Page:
Health Education FAQs

What grades receive health education?
Grades 2 & 3:
 A certified health specialist teaches health education once a week for half the year in each second and third grade class.

Grade 5: The Upper School health education teachers provide a 10 session sexuality unit, Bodies, Feelings and Friends, in each 5th grade class.

Grades 6-8: Health education teachers teach in each Upper School.

Grade 9: Semester-long required wellness course taught by Health/Physical Education teachers combines health with physical education or dance education.

Grades 10 - 12: Electives offered include Wellness 2, Adult Wellness and Yoga & Stress Management.

How are parents kept informed?
The health education department strives to partner with parents/guardians in helping all students be healthy and succeed academically. Family members are notified of health and sexuality education curriculum.

What are the Guiding Principles for Health Education in the Cambridge Public Schools?

Within the research-based strategies that have been found to improve the effectiveness of health education, the following are among the most consistently supported in the health education research literature:

  • Present health information that is accurate and current
    Adopt curriculum, instruction and assessment strategies that guide students toward self-directed, independent, and cooperative learning and living in line with real life experiences.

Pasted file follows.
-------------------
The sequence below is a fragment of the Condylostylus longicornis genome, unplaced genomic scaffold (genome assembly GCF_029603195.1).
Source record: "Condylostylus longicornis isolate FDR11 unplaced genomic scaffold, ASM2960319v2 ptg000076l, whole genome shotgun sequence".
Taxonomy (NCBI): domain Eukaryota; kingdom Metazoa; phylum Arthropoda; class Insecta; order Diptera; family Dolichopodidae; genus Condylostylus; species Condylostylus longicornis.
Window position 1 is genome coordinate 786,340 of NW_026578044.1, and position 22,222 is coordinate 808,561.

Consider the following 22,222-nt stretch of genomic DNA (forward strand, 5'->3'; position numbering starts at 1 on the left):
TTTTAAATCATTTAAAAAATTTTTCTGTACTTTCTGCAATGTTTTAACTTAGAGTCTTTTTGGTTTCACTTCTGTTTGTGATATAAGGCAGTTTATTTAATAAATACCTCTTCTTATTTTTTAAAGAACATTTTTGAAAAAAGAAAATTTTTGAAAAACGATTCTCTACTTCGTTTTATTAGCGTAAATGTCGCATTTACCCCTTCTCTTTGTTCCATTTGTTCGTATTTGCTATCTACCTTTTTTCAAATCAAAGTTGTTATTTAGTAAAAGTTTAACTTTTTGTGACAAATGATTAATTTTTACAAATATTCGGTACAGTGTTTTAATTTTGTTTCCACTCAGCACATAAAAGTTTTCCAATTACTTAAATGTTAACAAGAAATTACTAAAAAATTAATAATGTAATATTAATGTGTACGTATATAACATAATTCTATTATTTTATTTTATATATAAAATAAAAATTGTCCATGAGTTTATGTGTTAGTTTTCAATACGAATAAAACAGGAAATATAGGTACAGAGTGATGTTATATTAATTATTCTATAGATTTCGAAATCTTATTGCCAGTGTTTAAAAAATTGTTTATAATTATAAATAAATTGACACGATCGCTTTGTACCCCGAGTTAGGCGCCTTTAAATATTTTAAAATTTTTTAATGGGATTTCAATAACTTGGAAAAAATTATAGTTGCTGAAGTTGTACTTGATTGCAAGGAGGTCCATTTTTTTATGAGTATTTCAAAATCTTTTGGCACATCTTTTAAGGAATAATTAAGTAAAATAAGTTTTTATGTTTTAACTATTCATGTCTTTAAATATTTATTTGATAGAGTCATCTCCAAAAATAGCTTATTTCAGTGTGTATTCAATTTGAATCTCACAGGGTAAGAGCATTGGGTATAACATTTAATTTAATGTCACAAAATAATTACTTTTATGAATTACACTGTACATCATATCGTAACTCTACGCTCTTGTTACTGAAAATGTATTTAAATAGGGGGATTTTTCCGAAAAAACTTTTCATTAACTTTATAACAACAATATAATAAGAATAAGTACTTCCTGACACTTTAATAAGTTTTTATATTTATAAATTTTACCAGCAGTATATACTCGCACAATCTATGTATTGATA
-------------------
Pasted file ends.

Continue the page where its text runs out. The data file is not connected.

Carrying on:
• Incorporate materials, teaching methods and outcomes that are appropriate to the age, experience, background and readiness of the students.

  • Employ a variety of teaching methods to involve participants, including experiential activities, role-play and problem solving.

  • Establish positive school climate by enlisting the involvement, support and participation of students, parents, business, industry, voluntary and governmental agencies and community leaders.

  • Maximize the involvement of students in curriculum development and classroom discussions and activities using a student-centered approach, which is essential to meaningful integration and internalization of concepts.
    Involve parents, community members, and school administrators in the planning and implementation of curriculum.

  • Involve teachers of all disciplines in teaching health education skills and concepts.

  • Promote respect for family values, and encourage communication between students and their guardians.

  • Reflect the diversity of values which exist in our pluralistic society, and promote a healthy respect for these differences

  • Be sensitive to the health practices of different cultures

  • Integrate sexuality as central to good physical and mental health and as part of the whole person.

  • Stress respect for self and others as the fundamental basis for self-care and decision-making.

  • Establish an environment conducive to the exchange of information and ideas.
    Provide an opportunity for students to discover concerns, interests and ideas with their peers in order to arrive at a clear understanding of personal feelings and values.

  • Be neither crisis-oriented, nor rely heavily on the use of scare tactics.
    Provide young people with the necessary skills for maintaining and improving personal, social & community wellbeing.
Website by SchoolMessenger Presence. © 2024 SchoolMessenger Corporation. All rights reserved.